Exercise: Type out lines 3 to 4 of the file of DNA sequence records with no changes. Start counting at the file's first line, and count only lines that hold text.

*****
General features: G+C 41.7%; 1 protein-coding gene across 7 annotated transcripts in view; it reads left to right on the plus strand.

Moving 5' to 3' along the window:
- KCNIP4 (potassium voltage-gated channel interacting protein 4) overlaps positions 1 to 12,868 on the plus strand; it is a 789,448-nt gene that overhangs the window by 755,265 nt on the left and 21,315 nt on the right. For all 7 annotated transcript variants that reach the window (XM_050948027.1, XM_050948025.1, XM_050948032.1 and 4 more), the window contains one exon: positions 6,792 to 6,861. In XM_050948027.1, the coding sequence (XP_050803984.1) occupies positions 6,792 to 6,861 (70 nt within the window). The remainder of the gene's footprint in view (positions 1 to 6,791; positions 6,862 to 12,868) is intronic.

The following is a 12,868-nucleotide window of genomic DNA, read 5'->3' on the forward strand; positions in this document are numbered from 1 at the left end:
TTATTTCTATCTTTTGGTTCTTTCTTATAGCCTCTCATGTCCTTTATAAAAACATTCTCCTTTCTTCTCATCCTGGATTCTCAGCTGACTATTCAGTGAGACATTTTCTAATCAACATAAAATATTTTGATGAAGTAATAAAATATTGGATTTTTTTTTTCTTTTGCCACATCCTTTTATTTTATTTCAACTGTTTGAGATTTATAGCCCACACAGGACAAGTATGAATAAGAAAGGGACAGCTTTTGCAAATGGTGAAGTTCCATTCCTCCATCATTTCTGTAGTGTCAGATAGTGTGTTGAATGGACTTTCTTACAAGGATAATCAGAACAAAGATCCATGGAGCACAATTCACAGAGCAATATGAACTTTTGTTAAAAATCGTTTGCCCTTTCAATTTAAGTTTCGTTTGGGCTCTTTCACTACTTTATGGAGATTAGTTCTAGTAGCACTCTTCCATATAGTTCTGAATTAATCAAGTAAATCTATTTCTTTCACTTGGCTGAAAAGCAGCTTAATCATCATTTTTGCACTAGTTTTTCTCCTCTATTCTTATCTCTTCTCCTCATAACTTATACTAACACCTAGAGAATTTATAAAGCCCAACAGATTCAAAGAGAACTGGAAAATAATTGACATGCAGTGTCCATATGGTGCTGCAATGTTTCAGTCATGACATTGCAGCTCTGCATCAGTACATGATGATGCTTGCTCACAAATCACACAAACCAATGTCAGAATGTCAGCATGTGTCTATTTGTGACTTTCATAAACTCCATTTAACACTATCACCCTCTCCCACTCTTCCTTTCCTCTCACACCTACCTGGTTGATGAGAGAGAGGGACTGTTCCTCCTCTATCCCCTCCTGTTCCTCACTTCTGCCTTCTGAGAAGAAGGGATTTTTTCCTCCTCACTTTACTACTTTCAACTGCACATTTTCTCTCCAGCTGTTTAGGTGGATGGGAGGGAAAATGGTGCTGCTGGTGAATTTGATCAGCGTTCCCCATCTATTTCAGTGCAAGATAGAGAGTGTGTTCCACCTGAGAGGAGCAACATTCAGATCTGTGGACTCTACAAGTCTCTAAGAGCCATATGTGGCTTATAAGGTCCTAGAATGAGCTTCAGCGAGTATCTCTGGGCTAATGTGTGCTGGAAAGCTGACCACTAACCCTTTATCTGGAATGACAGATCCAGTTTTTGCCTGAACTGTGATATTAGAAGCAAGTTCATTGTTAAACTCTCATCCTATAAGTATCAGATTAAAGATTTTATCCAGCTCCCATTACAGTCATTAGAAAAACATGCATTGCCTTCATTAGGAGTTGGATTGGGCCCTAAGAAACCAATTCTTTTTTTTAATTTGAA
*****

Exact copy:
- KCNIP4 (potassium voltage-gated channel interacting protein 4) overlaps positions 1 to 12,868 on the plus strand; it is a 789,448-nt gene that overhangs the window by 755,265 nt on the left and 21,315 nt on the right. For all 7 annotated transcript variants that reach the window (XM_050948027.1, XM_050948025.1, XM_050948032.1 and 4 more), the window contains one exon: positions 6,792 to 6,861. In XM_050948027.1, the coding sequence (XP_050803984.1) occupies positions 6,792 to 6,861 (70 nt within the window). The remainder of the gene's footprint in view (positions 1 to 6,791; positions 6,862 to 12,868) is intronic.

The following is a 12,868-nucleotide window of genomic DNA, read 5'->3' on the forward strand; positions in this document are numbered from 1 at the left end: